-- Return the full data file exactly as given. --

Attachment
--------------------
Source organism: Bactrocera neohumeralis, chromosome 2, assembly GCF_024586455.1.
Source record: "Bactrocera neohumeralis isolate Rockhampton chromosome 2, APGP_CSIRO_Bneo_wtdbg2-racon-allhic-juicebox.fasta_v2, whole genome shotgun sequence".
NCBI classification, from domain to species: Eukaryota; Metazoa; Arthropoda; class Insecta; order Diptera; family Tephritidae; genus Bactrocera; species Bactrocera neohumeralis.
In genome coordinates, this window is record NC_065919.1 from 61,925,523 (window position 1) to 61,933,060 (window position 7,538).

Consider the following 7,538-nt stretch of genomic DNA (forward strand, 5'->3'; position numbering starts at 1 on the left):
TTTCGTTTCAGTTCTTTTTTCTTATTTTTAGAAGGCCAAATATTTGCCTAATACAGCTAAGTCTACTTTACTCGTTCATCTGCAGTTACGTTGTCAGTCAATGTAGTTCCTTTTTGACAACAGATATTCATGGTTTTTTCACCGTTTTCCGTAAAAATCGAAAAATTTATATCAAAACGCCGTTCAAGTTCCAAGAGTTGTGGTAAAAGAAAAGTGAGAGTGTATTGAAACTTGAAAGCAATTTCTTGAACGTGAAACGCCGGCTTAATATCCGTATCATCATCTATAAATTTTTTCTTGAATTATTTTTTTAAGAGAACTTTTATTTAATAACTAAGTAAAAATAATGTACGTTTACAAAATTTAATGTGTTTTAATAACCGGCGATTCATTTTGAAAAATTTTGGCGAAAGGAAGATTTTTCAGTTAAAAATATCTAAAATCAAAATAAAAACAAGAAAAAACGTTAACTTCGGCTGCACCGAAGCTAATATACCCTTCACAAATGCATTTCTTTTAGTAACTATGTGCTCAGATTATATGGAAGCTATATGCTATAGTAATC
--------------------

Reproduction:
Source organism: Bactrocera neohumeralis, chromosome 2, assembly GCF_024586455.1.
Source record: "Bactrocera neohumeralis isolate Rockhampton chromosome 2, APGP_CSIRO_Bneo_wtdbg2-racon-allhic-juicebox.fasta_v2, whole genome shotgun sequence".
NCBI classification, from domain to species: Eukaryota; Metazoa; Arthropoda; class Insecta; order Diptera; family Tephritidae; genus Bactrocera; species Bactrocera neohumeralis.
In genome coordinates, this window is record NC_065919.1 from 61,925,523 (window position 1) to 61,933,060 (window position 7,538).

Consider the following 7,538-nt stretch of genomic DNA (forward strand, 5'->3'; position numbering starts at 1 on the left):
TTTCGTTTCAGTTCTTTTTTCTTATTTTTAGAAGGCCAAATATTTGCCTAATACAGCTAAGTCTACTTTACTCGTTCATCTGCAGTTACGTTGTCAGTCAATGTAGTTCCTTTTTGACAACAGATATTCATGGTTTTTTCACCGTTTTCCGTAAAAATCGAAAAATTTATATCAAAACGCCGTTCAAGTTCCAAGAGTTGTGGTAAAAGAAAAGTGAGAGTGTATTGAAACTTGAAAGCAATTTCTTGAACGTGAAACGCCGGCTTAATATCCGTATCATCATCTATAAATTTTTTCTTGAATTATTTTTTTAAGAGAACTTTTATTTAATAACTAAGTAAAAATAATGTACGTTTACAAAATTTAATGTGTTTTAATAACCGGCGATTCATTTTGAAAAATTTTGGCGAAAGGAAGATTTTTCAGTTAAAAATATCTAAAATCAAAATAAAAACAAGAAAAAACGTTAACTTCGGCTGCACCGAAGCTAATATACCCTTCACAAATGCATTTCTTTTAGTAACTATGTGCTCAGATTATATGGAAGCTATATGCTATAGTAATC